Insightful article from News24. South Africa makes up only 0.68% of the global car market and because of this, whatever direction the global car market goes, we will have to follow.

China accounts for about 40% of the world's new car market and California sells roughly half the total number of light vehicle sold in the entire US. Representatives from California recently met with their Chinese counterparts to discuss how they can cooperate in accelerating the deployment of zero-emission cars, trucks and buses.

The Chinese Youxia X is one of the more
elegant electric cars being built in China.
With these two markets being so large and important to the world's car manufacturers it goes without saying that manufacturers will build suitable vehicles that comply with the regulatory demands of these regions. In other words California and China are going to force the auto industry to go electric and the rest of the world will be obliged to follow suit.

The South African car manufacturing industry and government should be paying close attention to this and take it upon themselves to roll-out adequate charging infrastructure before the inevitable mass arrival on our roads of electric vehicles. Obviously it's not going to happen overnight but at least they can start putting charging points along major routes and incentivising places such as shopping mall's restaurants and hotels to put in destination chargers so electric vehicle owners can charge up their cars while visiting such establishments.

Wednesday, June 28, 2017

Mpumalanga holds Electric Car Race Competition

Mpumalanga holds Electric Car Race Competition
Science learners from schools in and around Mpumalanga have constructed battery and solar operated vehicles to encourage them to venture into car manufacturing in the future. 27 teams took part in a race where the fastest car runs at 30 kilometers per hour to test the endurance of their vehicles. Organisers of the Electric Car Race Competition aim to inspire learners to study Maths and Science.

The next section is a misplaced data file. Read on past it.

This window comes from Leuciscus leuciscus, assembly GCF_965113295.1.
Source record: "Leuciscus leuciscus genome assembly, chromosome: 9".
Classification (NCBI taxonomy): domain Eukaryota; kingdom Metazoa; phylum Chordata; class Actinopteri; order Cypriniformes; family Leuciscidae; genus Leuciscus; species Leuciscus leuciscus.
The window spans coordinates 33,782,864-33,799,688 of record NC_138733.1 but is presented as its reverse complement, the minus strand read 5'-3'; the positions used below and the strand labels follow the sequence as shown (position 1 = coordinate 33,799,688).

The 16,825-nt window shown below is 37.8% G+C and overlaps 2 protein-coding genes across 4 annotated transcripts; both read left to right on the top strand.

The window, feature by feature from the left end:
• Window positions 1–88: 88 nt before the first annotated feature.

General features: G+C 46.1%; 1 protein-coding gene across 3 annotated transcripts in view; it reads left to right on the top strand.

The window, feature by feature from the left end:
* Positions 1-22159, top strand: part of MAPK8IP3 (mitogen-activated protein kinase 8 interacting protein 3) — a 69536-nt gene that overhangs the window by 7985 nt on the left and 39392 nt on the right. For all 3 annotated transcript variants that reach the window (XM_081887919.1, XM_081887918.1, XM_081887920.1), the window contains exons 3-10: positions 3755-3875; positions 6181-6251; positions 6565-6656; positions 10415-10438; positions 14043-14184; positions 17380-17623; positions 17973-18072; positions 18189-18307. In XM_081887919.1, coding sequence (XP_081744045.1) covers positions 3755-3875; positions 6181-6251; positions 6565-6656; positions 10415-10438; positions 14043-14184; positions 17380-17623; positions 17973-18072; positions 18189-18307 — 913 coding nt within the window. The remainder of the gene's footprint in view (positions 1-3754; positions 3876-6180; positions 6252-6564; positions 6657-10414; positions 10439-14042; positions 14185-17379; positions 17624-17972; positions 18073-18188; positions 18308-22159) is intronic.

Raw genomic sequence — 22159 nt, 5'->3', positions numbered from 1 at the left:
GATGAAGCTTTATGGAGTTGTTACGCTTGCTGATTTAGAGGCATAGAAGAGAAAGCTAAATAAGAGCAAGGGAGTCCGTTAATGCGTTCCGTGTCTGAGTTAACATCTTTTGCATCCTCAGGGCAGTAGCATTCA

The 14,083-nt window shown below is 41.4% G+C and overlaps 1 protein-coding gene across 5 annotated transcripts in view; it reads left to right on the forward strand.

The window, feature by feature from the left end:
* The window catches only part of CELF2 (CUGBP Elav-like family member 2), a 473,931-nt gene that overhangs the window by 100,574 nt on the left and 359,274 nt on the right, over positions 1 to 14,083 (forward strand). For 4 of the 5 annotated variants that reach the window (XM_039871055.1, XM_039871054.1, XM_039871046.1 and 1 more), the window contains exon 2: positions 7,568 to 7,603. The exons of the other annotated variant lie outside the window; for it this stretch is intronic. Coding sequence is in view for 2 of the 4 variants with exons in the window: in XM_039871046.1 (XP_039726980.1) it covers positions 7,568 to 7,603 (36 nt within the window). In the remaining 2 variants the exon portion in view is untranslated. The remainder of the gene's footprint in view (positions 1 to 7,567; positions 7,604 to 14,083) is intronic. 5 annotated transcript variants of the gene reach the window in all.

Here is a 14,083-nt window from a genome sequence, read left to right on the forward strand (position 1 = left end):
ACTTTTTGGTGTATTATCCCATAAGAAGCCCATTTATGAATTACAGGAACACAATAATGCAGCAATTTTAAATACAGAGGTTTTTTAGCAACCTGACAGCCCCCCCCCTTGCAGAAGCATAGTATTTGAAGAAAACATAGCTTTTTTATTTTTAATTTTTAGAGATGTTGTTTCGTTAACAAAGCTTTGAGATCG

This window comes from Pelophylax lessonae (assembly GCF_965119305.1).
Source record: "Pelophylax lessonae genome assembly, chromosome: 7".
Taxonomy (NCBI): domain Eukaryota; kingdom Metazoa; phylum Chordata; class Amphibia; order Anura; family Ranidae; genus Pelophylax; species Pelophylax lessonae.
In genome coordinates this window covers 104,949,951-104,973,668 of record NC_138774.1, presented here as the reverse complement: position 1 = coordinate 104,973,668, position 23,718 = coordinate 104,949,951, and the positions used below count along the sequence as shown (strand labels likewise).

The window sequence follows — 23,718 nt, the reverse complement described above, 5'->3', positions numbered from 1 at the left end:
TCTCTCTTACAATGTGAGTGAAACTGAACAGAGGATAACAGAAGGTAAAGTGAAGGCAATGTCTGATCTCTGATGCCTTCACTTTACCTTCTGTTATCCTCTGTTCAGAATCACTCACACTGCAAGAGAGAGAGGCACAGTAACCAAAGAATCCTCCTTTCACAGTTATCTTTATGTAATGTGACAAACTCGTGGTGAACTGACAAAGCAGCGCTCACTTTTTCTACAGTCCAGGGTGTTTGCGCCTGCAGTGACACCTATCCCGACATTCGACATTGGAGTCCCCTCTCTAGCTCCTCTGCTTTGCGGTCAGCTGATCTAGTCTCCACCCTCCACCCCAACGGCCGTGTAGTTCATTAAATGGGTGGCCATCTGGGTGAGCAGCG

Here is what’s holding electric cars back in South Africa

Here is what’s holding electric cars back in South Africa
A rather poorly researched negatively biased article full of electric vehicle misconceptions from Business Tech. It seems they're more concerned with the potential drop in the demand for platinum as less ICE vehicles get produced and there is less need for platinum for catalytic converters for them. Below I try and counter their arguments.

  • Time to fill up/charge: It takes say 10 minutes to fill up with petrol and 5 hours for a EV. This means that petrol is 30 times more time efficient.This is simply not true. A Tesla Supercharger station will charge a Tesla Model S battery up to 50% in 20 minutes or 40 minutes to 80%. 50% charge in a Tesla should give you a 200km range. Tesla isn't yet available in South Africa but should be here within a year or two with the Model 3 and at the same time they will no doubt start to roll-out charging infrastructure as they have in the other markets they are active in. What the author means about petrol being 30 times more efficient, I don't know?
  • Range on full tank/charge: Petrol is ~1.5 times more efficient.Hmmmm... once again difficult to fully understand what point the writer is trying to put across. Electric vehicle ranges vary from 135km per charge for a Nissan Leaf to over 500km for the top of the Range Tesla Model S. Obviously someone who busy a Nissan Leaf is someone who doesn't plan doing many journeys over 135km and who's daily motoring will generally be under that mark. If you are never going to do more mileage in a day than the maximum range of your electric vehicle then you have nothing to worry about. Do whatever driving you need to do for the day, come home at night, plug your EV into the mains electricity and then in the morning it's ready to go again.